Did you stop playing music at all after that? During these last two years, was there any real time off?
I couldn’t play for about three months. I couldn’t really move my arm. I could play a little bit of piano, but I couldn’t move my left arm very much at all. Right around four months afterward I was able to start playing guitar. So I took a little break on that. That was why I went back to school and started studying music more because I figured that I couldn’t really play it, and I wanted to get inside of it.
That’s definitely making lemonade out of the situation. Where’d you go back to school?
I started taking classes at this community music center near my house.
This is classical music studies that you’re doing?
It’s theory, so we’re just analyzing. I have one class where we discuss classical techniques and one where we study pop music from the ’60s. It’s insightful on a lot of stuff that I sort of already knew but didn’t really understand, didn’t have the verbiage for, didn’t know how to tell someone what to do. Now I understand progressions a lot more. It’s really interesting. Kind of beautiful actually, this stuff.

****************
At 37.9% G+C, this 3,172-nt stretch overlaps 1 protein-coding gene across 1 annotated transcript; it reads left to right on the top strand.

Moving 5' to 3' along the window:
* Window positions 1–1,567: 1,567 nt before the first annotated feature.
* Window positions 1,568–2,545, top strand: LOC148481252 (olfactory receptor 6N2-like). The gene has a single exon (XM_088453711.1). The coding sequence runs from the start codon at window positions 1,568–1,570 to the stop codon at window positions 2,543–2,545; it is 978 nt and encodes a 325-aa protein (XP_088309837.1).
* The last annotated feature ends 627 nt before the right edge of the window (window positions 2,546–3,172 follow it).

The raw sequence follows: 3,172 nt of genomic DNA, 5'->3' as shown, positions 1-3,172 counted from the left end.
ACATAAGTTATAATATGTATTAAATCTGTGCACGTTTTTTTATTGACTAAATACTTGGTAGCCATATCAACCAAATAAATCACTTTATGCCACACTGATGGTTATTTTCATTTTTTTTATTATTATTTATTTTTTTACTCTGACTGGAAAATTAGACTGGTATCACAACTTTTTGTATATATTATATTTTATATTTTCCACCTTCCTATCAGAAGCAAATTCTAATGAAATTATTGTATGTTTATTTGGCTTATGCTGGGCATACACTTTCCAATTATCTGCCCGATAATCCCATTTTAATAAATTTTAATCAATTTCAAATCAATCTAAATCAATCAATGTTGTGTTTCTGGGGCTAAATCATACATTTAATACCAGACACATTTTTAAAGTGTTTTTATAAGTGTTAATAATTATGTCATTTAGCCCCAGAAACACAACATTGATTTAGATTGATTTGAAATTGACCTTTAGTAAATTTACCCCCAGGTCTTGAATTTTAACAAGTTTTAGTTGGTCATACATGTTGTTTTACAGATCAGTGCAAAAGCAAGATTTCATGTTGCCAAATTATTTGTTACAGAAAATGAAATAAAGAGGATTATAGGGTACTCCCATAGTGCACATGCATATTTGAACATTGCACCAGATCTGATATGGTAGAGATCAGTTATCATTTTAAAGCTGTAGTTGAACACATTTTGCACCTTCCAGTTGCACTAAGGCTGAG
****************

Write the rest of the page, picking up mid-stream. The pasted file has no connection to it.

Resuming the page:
Interesting in a technical way or in a more over-arching, aesthetic way?
Both. There’s a lot of songs, especially Beatles songs, that have interesting chords in them, and the chords have this emotional quality. But you can’t put your finger on it unless you know its relation and what it’s doing in the progression. As a listener, the lay-person would just feel that note, and they feel it’s traumatic and out of place, but they don’t know why, and they don’t know what the significance of it is. In some ways it’s revealing the mystery, which is kind of sad, but at the same time it’s seeing the mathematics of it all. And that’s what’s beautiful about it–understanding the science of it.